The 7 Qualities of a Great Investor
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When starting out on your investment journey, it’s important to set yourself up for success as to minimize blunders and maximize wins. Reading The Intelligent Investor by Benjamin Graham with commentary by Jason Zweig, made me think about 7 qualities that I think great investors possess. They are:

Self-awareness: "To know thyself is the beginning of wisdom."—Socrates. If you’re the type of person whose emotions can get the best of them, you’re better off not checking the market every day. It’s important to know what kind of person you are and what your triggers are, to avoid making costly investment decisions. That may mean not having brokerage apps on your phone and only checking up on your portfolio on the computer, for example. When you know who you are, you will do what you must to ensure optimal outcomes.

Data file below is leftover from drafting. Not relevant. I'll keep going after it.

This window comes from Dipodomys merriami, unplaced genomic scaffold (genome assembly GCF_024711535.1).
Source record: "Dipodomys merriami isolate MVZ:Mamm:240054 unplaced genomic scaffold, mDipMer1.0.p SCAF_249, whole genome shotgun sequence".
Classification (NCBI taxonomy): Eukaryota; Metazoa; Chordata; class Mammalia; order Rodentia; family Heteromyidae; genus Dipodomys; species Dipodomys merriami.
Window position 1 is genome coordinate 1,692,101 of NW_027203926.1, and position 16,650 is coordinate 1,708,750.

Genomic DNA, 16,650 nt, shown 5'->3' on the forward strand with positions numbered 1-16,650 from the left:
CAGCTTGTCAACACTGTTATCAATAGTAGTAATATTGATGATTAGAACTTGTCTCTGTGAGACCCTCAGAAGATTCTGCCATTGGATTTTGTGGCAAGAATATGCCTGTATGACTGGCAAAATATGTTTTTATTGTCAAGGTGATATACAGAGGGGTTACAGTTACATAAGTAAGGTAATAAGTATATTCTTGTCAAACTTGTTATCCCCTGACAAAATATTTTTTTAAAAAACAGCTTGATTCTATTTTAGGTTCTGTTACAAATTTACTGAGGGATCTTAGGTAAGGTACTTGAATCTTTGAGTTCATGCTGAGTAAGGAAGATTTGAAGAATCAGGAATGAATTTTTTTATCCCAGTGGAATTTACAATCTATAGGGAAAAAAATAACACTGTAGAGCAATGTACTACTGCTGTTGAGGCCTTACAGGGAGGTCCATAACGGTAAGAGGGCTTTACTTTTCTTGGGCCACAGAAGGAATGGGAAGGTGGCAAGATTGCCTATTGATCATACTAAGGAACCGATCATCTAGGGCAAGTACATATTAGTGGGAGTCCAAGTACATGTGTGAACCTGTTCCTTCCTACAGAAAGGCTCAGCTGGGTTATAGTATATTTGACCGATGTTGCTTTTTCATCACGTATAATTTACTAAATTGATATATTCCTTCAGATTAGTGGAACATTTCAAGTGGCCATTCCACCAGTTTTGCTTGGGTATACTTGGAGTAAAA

Focus: what is your reasoning for investing? If you have no focal point, it’s going to be very easy for you to get off track and chase shiny objects. Make your future the shiny object and become extremely focused when it comes to what industries as well as what assets that you decide to invest your energy in.

Patience: in order to make real money in the stock market, you have to be in it for the long haul. Investors tend to make a lot more money in the long term versus day traders. Day trading may make you some money in the short term, but it's been proven time and again that investing for the long-term is where real wealth is built. A perfect example of someone who’s been extremely patient when it comes to investing is Warren Buffet, who as a result, has made billions in the stock market.
  • ‘“By the rule of opposites,” the more enthusiastic investors become about the stock market in the long run, the more certain they are to be proved wrong in the short run.’